The first minister has accused political rivals in north Wales of encouraging people not to abide by lockdown laws imposed last week.
Mark Drakeford told the Senedd that a statement signed by Conservative MSs and MPs in the region objecting to travel restrictions was a "disgrace".
The group had claimed the restrictions in Conwy, Denbighshire, Flintshire and Wrexham were disproportionate.
Tory MS Darren Millar accused Mr Drakeford of an "absolute fabrication".
Later, lockdown laws for Cardiff, Swansea and three other south Wales counties failed to win the support of opposition parties in a Senedd vote.
The backing of Labour members keeps the lockdowns in place, but the Conservatives said ministers had not justified the need for county-wide restrictions and the Brexit Party also opposed the regulations while Plaid Cymru abstained.
Under the restrictions in north Wales and elsewhere people are not able to leave or enter the areas without a "reasonable excuse", such as work or education.
Also on Tuesday:
- The first minister said people who flout Covid-19 rules by holding house parties could face bigger fines.
- Advisers to the Welsh Government have also said that the transmission rate of the virus, the R rate, in Wales is now between 1.3 and 1.6.
What did the first minister say?
Mr Drakeford's comments in the Senedd came after he explained the Welsh Government's threshold for taking local action - 50 cases per 100,000 people over seven days.
He said his government was "disgracefully" criticised by Conservatives, "when we took action in north Wales, because we hadn't yet reached those 50 thresholds".
"It was absolutely obvious to anybody who studied the figures that north Wales was on its way to that threshold and sadly today is well past it."
Later Brexit Party group leader Mark Reckless cautioned the first minister against "describing people as disgraceful" because they "take a different view to coronavirus restrictions than you have".
Mr Drakeford doubled down on his criticism in response.
Mr Drakeford said: "The letter that was published… was an encouragement to people in north Wales not to abide by the law that is passed here in Wales."
He claimed it encouraged others to think the restrictions "were unnecessary and unjustified".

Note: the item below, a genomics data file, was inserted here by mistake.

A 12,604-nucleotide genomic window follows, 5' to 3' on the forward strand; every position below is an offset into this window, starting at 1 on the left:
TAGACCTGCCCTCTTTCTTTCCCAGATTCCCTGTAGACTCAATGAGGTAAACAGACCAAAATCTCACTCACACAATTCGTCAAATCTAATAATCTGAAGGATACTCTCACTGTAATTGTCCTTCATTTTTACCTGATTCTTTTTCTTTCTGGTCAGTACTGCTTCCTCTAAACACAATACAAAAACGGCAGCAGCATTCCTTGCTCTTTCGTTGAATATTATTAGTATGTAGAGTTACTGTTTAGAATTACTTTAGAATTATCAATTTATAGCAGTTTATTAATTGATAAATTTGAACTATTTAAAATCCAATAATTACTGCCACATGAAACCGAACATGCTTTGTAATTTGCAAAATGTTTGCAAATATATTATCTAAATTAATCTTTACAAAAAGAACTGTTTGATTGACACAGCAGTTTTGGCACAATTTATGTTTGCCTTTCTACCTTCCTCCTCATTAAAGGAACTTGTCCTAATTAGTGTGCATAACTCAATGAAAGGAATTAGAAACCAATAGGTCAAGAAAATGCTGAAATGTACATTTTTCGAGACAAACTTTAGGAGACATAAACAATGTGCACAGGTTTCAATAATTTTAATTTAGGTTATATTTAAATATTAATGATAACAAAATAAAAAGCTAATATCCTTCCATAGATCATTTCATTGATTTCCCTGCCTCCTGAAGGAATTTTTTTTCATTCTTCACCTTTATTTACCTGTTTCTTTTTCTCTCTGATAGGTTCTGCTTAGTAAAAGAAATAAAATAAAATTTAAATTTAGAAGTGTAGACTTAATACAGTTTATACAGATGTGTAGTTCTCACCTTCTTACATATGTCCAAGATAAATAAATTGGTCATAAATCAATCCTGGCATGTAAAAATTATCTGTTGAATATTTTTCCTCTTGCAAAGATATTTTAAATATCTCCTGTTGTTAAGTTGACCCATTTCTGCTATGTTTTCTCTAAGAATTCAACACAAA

"None of that was true, and it undermines the willingness of other people who want to make sure they are making their contribution from making that as well."
'Claptrap and cobblers'
Darren Millar, Tory MS for Clwyd West, accused the first minister of "claptrap and cobblers" over a statement he signed criticising the north Wales lockdowns.
In an angry contribution to a debate on restrictions elsewhere, Mr Millar said that in "no way whatsoever did any member of the Conservative Party encourage people to break the law, and to disregard those coronavirus restrictions".
He said it was an "absolute fabrication" that had been "thrown arbitrarily onto the floor of the chamber". He asked for the first minister to apologise and "take back".
The Secretary of State for Wales Simon Hart has said he thinks it is "a bit odd that the first minister is almost suggesting people shouldn't be able to express a view."
What did the Conservative statement say?
In a joint statement, the group of Conservative MPs and MSs wrote: "We accept that Covid-19 infection rates have generally risen across north Wales during September - although they remain significantly lower than those within local lockdown areas elsewhere.
"It is understood that raised case numbers largely relate to household transmission, as well as an element within the hospitality and healthcare sectors. There is very limited evidence that either travel or tourism is driving raised infection rates.
"For this reason, travel restrictions have not generally been introduced for local lockdowns in England.
"Bearing this in mind, we believe that the Welsh Government's proposed "within county" travel restrictions are disproportionate."
They "strongly urged" the Welsh Government to reconsider.
BBC Wales was told north Wales Conservatives are unhappy that the first minister responded to their concerns in the Senedd chamber, rather than to them directly.
Conwy objection to lockdown